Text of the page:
Shifting Transformers Damage Curves for Through-Fault Current Protection
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The purpose of this guide is to establish the rationale for shifting equipment damage curves based on winding connection when evaluating transformer through-fault current protection.
ANSI Ø Shifts and Winding Connections
The ANSI standards specify that transformers connected Δ-Δ or Y-Y shall have a phase shift of 0º. Transformers connected Δ-Y or Y-Δ shall have a phase shift of 30º, and the low-voltage winding shall always lag the high-voltage winding.
Table 1 summarizes the winding connections covered in this guide. The last connection covers the neutral ground resistor (NGR) case common to industrial plants with MV distribution systems serving rotating equipment.
|Through-Fault Current Protection
Engineers must consider all possible fault scenarios on the secondary-side of the transformer in order to evaluate the level of through-fault current protection provided by a primary-side fuse, relay or circuit breaker. On a three-phase power system this would include; three-phase fault, single-line-to-ground fault, line-to-line fault and line-to-line-to-ground fault. It is common practice to view current distributions in per unit on the three-phase fault current base seen by the primary-side protective device.
Three-Phase (3Ø) Secondary Fault
The primary-side relays would each see 1.0 A p.u. fault current on a 3-Ø primary fault current base, figure 1.
|Single-Line-to-Ground (SLG) Secondary Fault
The primary-side phase A and C relays would see 0.58 A p.u. fault current on a 3-Ø primary fault current base, figure 2.
|Line-to-Line (LL) Secondary Fault
The primary-side phase A and C relays would see 0.50 A p.u. fault current and the phase B relay would see 1.0 A p.u. fault current on a 3-Ø primary fault current base, figure 3.
|Line-to-Line-Ground (LLG) Secondary Fault
The primary-side phase A and C relays would see 0.58 A p.u. fault current and the phase B relay would see 1.0 A p.u. fault current on a 3-Ø primary fault current base, figure 4.
|Transformer secondaries were faulted and primary currents were calculated for each fault type and summarized in Table 2 for winding configurations listed in Table 1.|
|Table 2 Fault Current Summary Table|
|1. Shifting of the damage curve is dependent upon the amp rating of the NGR relative to the transformer primary-side FLA. Shifting is To Be Determined by the engineer on a case by case basis. For a sample case study see Example 3.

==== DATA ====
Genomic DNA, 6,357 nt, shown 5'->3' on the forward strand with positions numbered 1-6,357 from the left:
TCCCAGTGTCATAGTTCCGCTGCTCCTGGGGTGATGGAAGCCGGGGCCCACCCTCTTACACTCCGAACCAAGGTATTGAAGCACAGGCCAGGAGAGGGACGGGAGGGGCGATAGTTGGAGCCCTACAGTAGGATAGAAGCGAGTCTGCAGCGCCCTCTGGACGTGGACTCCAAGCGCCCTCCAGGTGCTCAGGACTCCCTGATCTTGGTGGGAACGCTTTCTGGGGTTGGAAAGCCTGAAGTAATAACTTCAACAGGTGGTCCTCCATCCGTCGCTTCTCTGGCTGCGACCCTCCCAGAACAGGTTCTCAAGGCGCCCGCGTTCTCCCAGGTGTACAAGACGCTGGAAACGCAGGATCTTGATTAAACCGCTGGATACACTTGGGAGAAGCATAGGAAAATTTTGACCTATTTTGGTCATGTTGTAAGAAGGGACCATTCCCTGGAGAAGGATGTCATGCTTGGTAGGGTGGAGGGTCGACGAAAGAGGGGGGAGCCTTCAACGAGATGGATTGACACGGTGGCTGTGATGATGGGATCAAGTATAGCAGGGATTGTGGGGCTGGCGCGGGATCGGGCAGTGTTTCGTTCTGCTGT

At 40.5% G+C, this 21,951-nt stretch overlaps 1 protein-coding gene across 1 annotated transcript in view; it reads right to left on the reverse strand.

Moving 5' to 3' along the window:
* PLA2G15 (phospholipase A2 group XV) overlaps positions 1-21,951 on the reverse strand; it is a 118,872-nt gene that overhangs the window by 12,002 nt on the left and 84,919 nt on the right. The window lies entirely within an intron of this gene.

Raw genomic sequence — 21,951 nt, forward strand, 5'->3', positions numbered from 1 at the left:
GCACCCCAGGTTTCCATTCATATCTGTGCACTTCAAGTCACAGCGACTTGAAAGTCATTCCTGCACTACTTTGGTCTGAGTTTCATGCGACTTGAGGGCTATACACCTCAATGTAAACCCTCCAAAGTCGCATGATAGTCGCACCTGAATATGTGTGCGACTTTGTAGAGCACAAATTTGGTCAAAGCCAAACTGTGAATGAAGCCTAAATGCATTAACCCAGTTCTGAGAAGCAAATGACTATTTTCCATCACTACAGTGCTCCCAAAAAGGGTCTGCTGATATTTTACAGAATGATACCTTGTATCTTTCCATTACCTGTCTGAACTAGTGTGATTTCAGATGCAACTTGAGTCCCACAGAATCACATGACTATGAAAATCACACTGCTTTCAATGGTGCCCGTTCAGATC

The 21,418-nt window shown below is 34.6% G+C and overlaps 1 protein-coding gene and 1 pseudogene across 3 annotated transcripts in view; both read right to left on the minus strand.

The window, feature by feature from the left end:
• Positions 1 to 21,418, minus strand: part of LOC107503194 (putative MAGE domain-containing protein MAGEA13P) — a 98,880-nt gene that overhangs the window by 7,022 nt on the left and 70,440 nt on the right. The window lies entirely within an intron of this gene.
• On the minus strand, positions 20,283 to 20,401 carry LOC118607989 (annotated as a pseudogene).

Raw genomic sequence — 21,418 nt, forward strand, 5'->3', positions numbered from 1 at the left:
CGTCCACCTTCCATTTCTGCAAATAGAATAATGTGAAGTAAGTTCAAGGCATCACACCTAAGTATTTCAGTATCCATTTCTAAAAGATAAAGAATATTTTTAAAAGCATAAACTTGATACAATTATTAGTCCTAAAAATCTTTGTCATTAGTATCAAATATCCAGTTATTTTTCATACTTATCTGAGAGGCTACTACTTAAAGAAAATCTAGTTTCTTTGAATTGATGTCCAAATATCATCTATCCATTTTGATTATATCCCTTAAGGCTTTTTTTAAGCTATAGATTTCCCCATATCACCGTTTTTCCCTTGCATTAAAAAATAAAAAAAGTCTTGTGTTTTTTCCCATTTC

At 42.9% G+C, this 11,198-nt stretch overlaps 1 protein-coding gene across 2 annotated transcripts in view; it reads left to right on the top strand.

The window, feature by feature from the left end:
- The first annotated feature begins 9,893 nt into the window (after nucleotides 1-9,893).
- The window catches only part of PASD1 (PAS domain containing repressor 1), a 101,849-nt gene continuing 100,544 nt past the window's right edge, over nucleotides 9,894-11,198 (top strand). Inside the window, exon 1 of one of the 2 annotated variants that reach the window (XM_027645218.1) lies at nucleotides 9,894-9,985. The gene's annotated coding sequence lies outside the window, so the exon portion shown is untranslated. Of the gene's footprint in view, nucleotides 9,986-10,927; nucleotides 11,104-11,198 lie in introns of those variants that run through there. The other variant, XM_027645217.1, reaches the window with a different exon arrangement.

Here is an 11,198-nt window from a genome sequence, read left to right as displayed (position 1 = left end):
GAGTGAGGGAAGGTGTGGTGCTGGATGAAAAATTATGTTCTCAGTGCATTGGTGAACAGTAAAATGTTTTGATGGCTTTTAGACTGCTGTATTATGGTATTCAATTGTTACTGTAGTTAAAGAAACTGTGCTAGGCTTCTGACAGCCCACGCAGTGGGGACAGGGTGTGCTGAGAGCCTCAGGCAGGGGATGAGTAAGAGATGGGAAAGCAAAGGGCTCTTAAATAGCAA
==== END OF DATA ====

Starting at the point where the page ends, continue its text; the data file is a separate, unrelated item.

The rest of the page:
Plot the damage curve and set a primary-side 50/51 relay to protect a 1000kVA, 65ºC, 4160-480/277V, Δ-YG, oil-filled, substation transformer with an impedance of 6.0%.
Consider secondary 3-Ø faults only when setting the primary-side 50/51 relay to protect the transformer during through-faults.
The protection is met based on the criteria given, see Figure 5.
Now examine the protection provided by the 50/51 relay shown in figure 1 for faults of all types using Table 1. For a secondary LL fault the primary relays in phases A and C would only see 50% of the fault current they would otherwise see for a 3-Ø fault. This is not a problem though because the B-phase relay would see 100% current, and the transformer would be protected.
The LLG fault is similar to the LL fault accept that the relays in phases A and C would see 58% current. But again the B-phase relay would see 100% current, so the transformer would be protected.
However for the SLG fault case, the A and C-phase relays would see 58% current with no current flowing in the B-phase! In order to evaluate the through-fault current protection afforded by the relays for a secondary SLG fault, the damage curve of Figure 5 would have to be shifted 58% to the left. It is common practice to show both damage curves on the TCC. After shifting it becomes apparent that the original relay settings are inadequate, see Figure 6.
Repeat Example 1 but now consider secondary faults of all types when setting the primary-side 50/51 relay to protect the transformer during through-faults.
The protection is met based on the criteria given, see Figure 7.
|Fig. 5 Example 1 Though-Fault Current Protection (3-Ø Fault Only)|
|Fig. 6 Example 1 Though-Fault Current Protection (All Faults)|
|Fig. 7 Example 2 Though-Fault Current Protection (All Faults)|
Consider the case of a 5000kVA, 65ºC, 13800-4160/2400V, Δ-YG, oil-filled, substation transformer with an impedance of 6.0%. The secondary neutral terminal is grounded through a 400A NGR.
Step 1 – Determine the primary FLA
FLA PRI = 5000kVA / (1.732 x 13.8kV) = 209A
Step 2 – Determine the primary-side current distribution for a secondary-side SLG fault
I SLG SEC = 400 amps
I FAULT PRI = 0.58 x 400 amps (4160V / 13800V) = 69 amps
Step 3 – Determine the relationship between I FAULT PRI and FLA PRI
I FAULT PRI = 69 < FLA PRI = 209A
|• No shifting is required, see Figure 8.
• The relay is not capable of distinguishing between a secondary-side SLG fault and an increase in load
• In this case it is common practice to protect the transformer using a 51G relay fed from a current transformer mounted in the secondary neutral bushing.
• If the transformer protection system includes a 51G relay there is no need to perform this calculation.
|Fig. 8 Example 3 Though-Fault Current Protection (Δ-YRG)|
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The latest revision of:
• EEE Std C57.12.00, IEEE Standard General Requirements for Liquid-Immersed Distribution, Power and Regulating Transformers
• IEEE Std C57.12.01, IEEE Standard General Requirements for Dry-Type Distribution and Power Transformers Including Those with Solid-Cast and/or Resin-Encapsulated Windings
• IEEE Std C37.91, IEEE Guide for Protective Relay Applications to Power Transformers
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